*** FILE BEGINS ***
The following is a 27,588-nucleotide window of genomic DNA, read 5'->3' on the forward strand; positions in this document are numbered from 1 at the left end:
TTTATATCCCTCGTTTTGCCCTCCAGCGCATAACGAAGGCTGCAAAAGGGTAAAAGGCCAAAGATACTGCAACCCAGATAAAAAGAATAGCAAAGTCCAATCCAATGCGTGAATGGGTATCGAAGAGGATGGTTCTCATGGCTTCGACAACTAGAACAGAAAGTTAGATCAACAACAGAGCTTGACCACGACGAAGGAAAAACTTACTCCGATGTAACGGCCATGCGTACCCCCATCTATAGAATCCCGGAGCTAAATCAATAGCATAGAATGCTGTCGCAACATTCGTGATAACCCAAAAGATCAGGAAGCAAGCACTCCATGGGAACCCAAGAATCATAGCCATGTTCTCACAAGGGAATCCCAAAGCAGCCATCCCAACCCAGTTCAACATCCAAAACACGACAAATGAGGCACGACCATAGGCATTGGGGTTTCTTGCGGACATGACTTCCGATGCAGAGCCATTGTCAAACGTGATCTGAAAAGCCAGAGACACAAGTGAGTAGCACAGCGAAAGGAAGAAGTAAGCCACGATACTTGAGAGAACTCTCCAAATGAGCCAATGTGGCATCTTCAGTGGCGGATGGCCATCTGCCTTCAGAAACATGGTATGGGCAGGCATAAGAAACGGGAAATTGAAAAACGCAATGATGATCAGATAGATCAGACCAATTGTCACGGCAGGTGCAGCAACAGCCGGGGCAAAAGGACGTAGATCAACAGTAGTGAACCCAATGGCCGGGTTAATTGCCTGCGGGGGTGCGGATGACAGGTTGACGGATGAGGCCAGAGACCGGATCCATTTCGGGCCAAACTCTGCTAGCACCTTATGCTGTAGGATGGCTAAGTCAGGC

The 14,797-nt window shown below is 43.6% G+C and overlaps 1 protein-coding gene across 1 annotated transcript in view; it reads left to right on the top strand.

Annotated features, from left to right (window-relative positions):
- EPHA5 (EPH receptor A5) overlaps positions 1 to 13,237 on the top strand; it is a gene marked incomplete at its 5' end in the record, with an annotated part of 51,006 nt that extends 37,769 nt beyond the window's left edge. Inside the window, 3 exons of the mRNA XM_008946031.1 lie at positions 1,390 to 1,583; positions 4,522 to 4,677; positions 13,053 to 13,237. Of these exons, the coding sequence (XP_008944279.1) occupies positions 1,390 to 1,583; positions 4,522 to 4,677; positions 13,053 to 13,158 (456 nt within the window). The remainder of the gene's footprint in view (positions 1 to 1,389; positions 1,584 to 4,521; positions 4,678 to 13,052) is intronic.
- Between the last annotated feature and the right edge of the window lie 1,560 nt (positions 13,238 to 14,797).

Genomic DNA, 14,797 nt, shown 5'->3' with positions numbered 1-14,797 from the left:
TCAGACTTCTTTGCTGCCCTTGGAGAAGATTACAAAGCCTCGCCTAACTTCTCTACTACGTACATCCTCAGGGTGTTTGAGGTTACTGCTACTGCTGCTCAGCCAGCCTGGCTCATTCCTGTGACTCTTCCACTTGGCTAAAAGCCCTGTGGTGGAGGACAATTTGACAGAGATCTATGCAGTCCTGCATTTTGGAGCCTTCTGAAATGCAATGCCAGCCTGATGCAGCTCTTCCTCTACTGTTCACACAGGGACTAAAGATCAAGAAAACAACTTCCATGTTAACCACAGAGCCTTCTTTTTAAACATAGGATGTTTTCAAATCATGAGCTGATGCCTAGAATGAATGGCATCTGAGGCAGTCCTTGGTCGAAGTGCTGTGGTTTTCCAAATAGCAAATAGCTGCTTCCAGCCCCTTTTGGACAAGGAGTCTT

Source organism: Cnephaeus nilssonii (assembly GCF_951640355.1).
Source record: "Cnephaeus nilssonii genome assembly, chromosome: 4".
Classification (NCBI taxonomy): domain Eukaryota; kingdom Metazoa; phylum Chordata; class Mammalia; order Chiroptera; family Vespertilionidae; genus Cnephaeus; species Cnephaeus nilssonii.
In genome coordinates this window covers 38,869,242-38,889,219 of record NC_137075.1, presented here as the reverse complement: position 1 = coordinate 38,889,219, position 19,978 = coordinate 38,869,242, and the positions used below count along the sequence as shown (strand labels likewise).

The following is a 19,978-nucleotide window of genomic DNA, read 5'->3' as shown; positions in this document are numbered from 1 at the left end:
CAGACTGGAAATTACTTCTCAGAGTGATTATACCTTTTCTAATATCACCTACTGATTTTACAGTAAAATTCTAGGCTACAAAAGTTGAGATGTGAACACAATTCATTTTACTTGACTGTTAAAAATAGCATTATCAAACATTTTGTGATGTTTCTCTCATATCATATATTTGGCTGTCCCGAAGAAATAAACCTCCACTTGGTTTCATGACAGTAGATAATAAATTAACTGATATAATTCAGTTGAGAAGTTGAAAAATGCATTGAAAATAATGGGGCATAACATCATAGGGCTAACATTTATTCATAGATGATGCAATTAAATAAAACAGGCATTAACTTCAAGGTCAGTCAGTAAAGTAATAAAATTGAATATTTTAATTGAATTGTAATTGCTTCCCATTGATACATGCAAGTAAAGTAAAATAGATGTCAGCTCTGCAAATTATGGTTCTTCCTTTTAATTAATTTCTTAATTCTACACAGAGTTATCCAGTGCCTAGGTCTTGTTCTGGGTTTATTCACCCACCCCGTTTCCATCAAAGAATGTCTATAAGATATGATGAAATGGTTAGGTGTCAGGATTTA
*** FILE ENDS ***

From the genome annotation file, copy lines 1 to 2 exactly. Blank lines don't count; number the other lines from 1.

The following is a 27,588-nucleotide window of genomic DNA, read 5'->3' on the forward strand; positions in this document are numbered from 1 at the left end:
TTTATATCCCTCGTTTTGCCCTCCAGCGCATAACGAAGGCTGCAAAAGGGTAAAAGGCCAAAGATACTGCAACCCAGATAAAAAGAATAGCAAAGTCCAATCCAATGCGTGAATGGGTATCGAAGAGGATGGTTCTCATGGCTTCGACAACTAGAACAGAAAGTTAGATCAACAACAGAGCTTGACCACGACGAAGGAAAAACTTACTCCGATGTAACGGCCATGCGTACCCCCATCTATAGAATCCCGGAGCTAAATCAATAGCATAGAATGCTGTCGCAACATTCGTGATAACCCAAAAGATCAGGAAGCAAGCACTCCATGGGAACCCAAGAATCATAGCCATGTTCTCACAAGGGAATCCCAAAGCAGCCATCCCAACCCAGTTCAACATCCAAAACACGACAAATGAGGCACGACCATAGGCATTGGGGTTTCTTGCGGACATGACTTCCGATGCAGAGCCATTGTCAAACGTGATCTGAAAAGCCAGAGACACAAGTGAGTAGCACAGCGAAAGGAAGAAGTAAGCCACGATACTTGAGAGAACTCTCCAAATGAGCCAATGTGGCATCTTCAGTGGCGGATGGCCATCTGCCTTCAGAAACATGGTATGGGCAGGCATAAGAAACGGGAAATTGAAAAACGCAATGATGATCAGATAGATCAGACCAATTGTCACGGCAGGTGCAGCAACAGCCGGGGCAAAAGGACGTAGATCAACAGTAGTGAACCCAATGGCCGGGTTAATTGCCTGCGGGGGTGCGGATGACAGGTTGACGGATGAGGCCAGAGACCGGATCCATTTCGGGCCAAACTCTGCTAGCACCTTATGCTGTAGGATGGCTAAGTCAGGC